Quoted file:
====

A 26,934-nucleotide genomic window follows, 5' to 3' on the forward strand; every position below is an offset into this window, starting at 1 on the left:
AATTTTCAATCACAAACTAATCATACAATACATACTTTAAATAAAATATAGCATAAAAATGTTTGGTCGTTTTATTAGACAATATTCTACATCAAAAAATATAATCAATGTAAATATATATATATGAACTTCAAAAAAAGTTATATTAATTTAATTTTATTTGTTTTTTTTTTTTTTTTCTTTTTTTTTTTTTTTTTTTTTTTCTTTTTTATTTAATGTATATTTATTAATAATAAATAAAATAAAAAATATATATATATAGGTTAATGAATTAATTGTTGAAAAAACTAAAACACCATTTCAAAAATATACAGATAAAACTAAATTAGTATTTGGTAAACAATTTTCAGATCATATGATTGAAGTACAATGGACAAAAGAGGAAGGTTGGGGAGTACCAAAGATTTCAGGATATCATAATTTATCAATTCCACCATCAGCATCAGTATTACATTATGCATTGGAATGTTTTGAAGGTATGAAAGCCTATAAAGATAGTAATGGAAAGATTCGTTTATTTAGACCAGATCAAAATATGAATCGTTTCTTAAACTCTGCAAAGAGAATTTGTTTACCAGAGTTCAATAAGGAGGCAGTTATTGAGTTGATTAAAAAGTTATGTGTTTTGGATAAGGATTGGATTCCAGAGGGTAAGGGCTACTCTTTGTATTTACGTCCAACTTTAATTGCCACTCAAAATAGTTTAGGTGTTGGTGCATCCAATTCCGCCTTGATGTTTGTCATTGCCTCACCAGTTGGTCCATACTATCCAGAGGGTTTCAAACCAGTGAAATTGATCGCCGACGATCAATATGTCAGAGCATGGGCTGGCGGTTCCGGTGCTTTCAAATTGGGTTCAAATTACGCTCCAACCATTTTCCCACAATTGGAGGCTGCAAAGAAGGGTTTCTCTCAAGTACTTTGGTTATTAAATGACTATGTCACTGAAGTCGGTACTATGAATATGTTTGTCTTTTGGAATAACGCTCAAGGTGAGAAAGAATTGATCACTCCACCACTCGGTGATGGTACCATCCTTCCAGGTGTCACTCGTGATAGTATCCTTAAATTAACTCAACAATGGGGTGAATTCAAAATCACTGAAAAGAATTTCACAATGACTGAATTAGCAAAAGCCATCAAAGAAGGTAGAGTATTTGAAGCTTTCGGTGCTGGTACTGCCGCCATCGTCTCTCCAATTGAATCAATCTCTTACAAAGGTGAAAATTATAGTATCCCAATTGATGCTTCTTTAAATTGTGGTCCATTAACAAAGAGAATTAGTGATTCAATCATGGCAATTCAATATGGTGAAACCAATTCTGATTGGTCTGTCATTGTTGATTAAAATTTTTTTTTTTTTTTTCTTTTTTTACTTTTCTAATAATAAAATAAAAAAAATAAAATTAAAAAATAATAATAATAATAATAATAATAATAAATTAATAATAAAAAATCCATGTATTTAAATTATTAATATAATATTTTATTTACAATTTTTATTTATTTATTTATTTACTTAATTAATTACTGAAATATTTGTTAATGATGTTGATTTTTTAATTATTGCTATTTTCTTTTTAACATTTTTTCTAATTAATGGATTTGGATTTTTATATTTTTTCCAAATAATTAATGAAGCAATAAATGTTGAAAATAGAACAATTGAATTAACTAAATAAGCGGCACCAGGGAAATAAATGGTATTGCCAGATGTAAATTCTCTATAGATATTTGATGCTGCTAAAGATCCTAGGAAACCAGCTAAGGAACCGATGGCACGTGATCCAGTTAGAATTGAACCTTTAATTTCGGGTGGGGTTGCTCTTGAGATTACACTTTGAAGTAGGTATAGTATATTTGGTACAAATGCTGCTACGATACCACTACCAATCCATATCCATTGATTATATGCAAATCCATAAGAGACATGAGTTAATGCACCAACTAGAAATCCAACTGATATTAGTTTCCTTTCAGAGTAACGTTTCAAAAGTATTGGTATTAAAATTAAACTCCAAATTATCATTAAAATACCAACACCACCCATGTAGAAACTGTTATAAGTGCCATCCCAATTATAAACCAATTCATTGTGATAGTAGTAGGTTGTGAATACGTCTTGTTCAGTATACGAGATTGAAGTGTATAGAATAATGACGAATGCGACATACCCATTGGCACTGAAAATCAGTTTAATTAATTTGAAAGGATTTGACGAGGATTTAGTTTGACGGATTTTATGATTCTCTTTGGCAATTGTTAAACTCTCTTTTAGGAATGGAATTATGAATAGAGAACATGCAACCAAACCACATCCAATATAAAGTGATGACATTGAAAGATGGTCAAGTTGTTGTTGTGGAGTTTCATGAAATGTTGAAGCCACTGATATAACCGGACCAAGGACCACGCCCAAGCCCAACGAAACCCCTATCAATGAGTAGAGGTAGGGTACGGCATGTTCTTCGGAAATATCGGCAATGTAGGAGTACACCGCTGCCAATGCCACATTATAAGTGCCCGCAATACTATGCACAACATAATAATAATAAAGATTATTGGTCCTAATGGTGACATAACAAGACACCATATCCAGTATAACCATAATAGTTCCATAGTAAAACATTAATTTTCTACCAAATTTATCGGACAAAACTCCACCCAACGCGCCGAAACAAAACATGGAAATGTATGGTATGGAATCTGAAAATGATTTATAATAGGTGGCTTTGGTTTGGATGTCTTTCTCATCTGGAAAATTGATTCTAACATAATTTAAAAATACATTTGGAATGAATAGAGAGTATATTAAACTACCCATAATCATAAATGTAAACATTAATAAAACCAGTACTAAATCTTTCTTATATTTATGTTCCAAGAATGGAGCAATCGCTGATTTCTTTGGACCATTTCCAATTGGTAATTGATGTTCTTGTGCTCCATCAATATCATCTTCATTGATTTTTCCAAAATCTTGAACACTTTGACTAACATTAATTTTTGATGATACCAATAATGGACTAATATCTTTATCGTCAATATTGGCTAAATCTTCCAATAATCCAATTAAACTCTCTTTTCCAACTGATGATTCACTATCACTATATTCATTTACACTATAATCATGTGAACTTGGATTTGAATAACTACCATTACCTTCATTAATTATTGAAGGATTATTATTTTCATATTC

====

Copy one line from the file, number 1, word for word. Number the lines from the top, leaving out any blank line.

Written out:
A 26,934-nucleotide genomic window follows, 5' to 3' on the forward strand; every position below is an offset into this window, starting at 1 on the left: